The Art of the World of Warcraft - [REVIEW]
The Art of World of Warcraft is a surprisingly thin book for covering over 10 years of art from the Warcraft series and five different expansions. At 224 pages, it’s definitely not light on content. It measures 9.25 x 12.75 inches, so it’s definitely worthy of being a coffee table book. I can imagine it was difficult to select pieces that fully encompass the world of Azeroth and beyond.
One of my favorite things about this book is the focus on environmental art. The environment in World of Warcraft is a character in itself. Each zone sets a very specific tone and mood. The painterly style of each piece defines the world in a powerful way that can be seen in full page spreads. The landscapes that Bill Petras painted in some of his first pieces remind me just how large Azeroth really is. As a player of World of Warcraft since its first days, it’s apparent how closely Blizzard adheres to their concept art. It’s amazing how recognizable and familiar each image is.
It’s incredible to see the crests of each faction and race as original paintings at such a large scale. I’ve always been impressed with the iconography in WoW, but I appreciate these icons so much more when I realize how detailed and thought-out they are. I would’ve liked to see a bit more imagery and explanation on the initial race concepts in the first section of the book. It ends a bit too abruptly for being the foundation of the game.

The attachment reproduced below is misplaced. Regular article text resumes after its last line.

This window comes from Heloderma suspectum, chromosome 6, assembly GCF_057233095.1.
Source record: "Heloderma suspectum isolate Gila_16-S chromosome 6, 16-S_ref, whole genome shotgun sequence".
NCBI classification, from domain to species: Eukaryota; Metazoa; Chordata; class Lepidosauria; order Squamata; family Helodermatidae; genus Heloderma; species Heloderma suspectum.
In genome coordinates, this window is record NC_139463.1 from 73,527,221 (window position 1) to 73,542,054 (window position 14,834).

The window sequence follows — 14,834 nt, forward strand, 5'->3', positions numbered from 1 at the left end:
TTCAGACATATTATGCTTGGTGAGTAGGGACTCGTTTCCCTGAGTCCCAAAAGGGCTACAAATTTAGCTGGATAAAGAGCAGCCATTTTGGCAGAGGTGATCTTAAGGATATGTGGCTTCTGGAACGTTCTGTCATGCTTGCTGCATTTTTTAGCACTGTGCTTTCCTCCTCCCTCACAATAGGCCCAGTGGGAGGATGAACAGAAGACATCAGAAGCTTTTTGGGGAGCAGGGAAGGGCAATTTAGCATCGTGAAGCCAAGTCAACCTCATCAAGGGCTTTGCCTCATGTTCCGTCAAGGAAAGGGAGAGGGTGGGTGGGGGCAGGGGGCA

The remainder of the book, about 170 pages, covers each expansion starting with The Burning Crusade all the way through Warlords of Draenor. With the introduction of the first two new races, the Blood Elves and the Draenei, are well represented in this section of the book. These pages probably brought back the most nostalgic memories for me. It was the first big thing to come to the game since I had started playing. Overall the Burning Crusade has some of my favorite art. There’s some amazing images of Zangarmarsh and the alien creatures within.
Each subsequent expansion’s section follows a similar format of displaying new races and locations, with a spotlight on the main antagonist. Arthas, Deathwing and Garrosh all get a few pages of glory to themselves. The book concludes with several beautifully, familiar images of what Draenor was before it became the shattered planet we now know as Outland. The commentary throughout the book gives some thoughtful insight behind each art piece that I really enjoyed reading. I like to think I'm fairly well-versed in all things WoW, but even I learned plenty of new things in The Art of World of Warcraft.
I would definitely recommend picking up this book if you’re an art fan like me and especially if you’ve played through at least one of the game’s expansions.
The book is available for pre-order on Amazon.
Reprinted from The Art of World of Warcraft by Blizzard Entertainment published by Insight Editions. Copyright © 2015 Blizzard Entertainment, Inc.
All rights reserved.